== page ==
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HUBBARD City puts hold on hookups



Published: Wed, September 18, 2002 @ 12:00 a.m.



The city is still losing 35 percent of the water it buys, or $20,000 per month.

By TIM YOVICH

VINDICATOR TRUMBULL STAFF

HUBBARD -- A moratorium on utility connections -- sewer, electricity and water -- has been imposed by the chairman of city council's utilities committee.

"What's the point of bringing more customers on if we can't serve them well?" said Councilman William Williams, D-at-large, committee chairman.

"This is not permanent," Williams said. "My responsibility is to the current customers and residents."

Williams explained that the sewage treatment plant is operating near or at capacity because of infiltration into the system.

About 1 million gallons of water infiltration is entering the system daily, he pointed out.

MS Consultants Inc. of Youngstown has been studying the problem since spring to determine the source of the infiltration.

One of the difficulties in finding the source, Williams explained, is that the added water is flowing into the sewer system -- even when it's not raining.

Water loss

Water tap-ins have been eliminated for now because of the continued loss of water.

Last month, the city lost about 35 percent of the water it bought from its wholesale provider, Consumers Ohio Water Co.

Williams said the 35 percent water loss means a decrease of $20,000 of monthly revenue for the city.

Consumers Ohio has offered to study the problem for $20,000, while the city has received a $73,000 bid from Severn Trent Pile Line Services of Fort Washington, Pa. It was the only bid the city received.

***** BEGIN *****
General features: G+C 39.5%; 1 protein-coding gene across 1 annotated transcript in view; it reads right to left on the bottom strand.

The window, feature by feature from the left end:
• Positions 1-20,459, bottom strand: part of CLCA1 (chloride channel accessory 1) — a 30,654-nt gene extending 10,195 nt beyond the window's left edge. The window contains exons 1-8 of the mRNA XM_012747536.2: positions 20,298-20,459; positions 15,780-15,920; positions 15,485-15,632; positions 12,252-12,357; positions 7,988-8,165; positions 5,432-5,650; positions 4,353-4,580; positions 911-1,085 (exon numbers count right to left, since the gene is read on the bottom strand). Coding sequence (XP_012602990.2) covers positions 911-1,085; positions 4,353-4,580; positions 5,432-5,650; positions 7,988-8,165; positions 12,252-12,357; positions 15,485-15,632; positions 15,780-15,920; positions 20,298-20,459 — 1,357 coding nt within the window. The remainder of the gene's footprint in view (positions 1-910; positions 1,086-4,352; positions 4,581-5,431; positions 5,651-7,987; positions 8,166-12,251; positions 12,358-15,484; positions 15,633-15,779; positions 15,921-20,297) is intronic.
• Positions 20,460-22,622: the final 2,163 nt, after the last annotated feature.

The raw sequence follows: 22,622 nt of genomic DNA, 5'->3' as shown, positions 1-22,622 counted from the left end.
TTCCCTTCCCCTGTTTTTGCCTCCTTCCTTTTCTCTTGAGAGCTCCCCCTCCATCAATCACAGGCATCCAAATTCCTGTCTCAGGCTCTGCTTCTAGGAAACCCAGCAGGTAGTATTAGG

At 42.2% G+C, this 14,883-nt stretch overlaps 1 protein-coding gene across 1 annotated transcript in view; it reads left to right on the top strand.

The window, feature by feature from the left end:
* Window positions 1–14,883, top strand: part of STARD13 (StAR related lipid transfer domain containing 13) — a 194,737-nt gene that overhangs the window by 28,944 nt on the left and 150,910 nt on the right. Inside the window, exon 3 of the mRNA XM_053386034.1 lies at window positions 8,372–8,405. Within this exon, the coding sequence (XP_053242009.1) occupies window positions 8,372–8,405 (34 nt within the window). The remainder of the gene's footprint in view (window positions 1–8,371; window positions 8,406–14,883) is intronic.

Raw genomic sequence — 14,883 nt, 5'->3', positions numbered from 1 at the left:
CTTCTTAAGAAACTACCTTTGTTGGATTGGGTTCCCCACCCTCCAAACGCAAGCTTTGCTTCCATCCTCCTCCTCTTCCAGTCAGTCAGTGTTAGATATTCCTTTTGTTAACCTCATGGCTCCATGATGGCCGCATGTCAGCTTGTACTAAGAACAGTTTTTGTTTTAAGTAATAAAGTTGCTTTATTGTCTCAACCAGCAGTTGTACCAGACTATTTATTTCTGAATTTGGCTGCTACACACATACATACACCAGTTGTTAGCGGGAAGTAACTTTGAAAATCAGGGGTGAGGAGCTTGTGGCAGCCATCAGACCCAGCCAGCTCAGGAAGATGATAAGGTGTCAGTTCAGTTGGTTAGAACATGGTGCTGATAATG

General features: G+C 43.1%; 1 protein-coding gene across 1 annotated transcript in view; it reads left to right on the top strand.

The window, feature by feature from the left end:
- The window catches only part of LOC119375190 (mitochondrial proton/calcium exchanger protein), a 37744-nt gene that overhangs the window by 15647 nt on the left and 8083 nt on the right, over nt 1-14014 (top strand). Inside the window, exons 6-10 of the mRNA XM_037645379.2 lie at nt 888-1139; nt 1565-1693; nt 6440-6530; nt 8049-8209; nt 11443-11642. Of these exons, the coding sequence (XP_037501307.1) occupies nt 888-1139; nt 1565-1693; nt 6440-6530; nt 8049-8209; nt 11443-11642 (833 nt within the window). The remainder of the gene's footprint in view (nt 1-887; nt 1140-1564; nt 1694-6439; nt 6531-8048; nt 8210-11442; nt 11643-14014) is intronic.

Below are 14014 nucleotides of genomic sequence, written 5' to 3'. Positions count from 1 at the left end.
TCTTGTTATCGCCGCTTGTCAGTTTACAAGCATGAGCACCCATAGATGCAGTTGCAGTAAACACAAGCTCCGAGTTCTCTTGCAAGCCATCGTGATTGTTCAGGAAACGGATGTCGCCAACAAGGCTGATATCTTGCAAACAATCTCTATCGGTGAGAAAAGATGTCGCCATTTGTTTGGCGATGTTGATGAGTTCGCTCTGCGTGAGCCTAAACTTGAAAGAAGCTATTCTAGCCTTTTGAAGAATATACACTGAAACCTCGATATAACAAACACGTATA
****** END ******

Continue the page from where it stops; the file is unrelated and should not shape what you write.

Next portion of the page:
Some lawmakers have questioned the use of Consumers Ohio to do the water loss study as a possible conflict of interest, because it is the water supplier.

Williams said he doesn't believe a conflict exists because the city buys 900,000 to 1 million gallons a day and is not billing customers that much.

A billing problem?

Williams noted that he believes the problem is in billing and not water loss.

Regardless, if the city pays $20,000 or $73,000, a study will save the city money in the long run if the difference between what's bought and billed can be found, he said.

New electrical connections can't be made because of a lack of transformers.

Williams explained that there are too many customers being serviced by one transformer, resulting in an interrupted supply of power.

City crews need time to catch up with adding transformers to improve service, noting other work that will be done is connecting Flying J truck plaza in the township to the city electric system.

yovich@vindy.com




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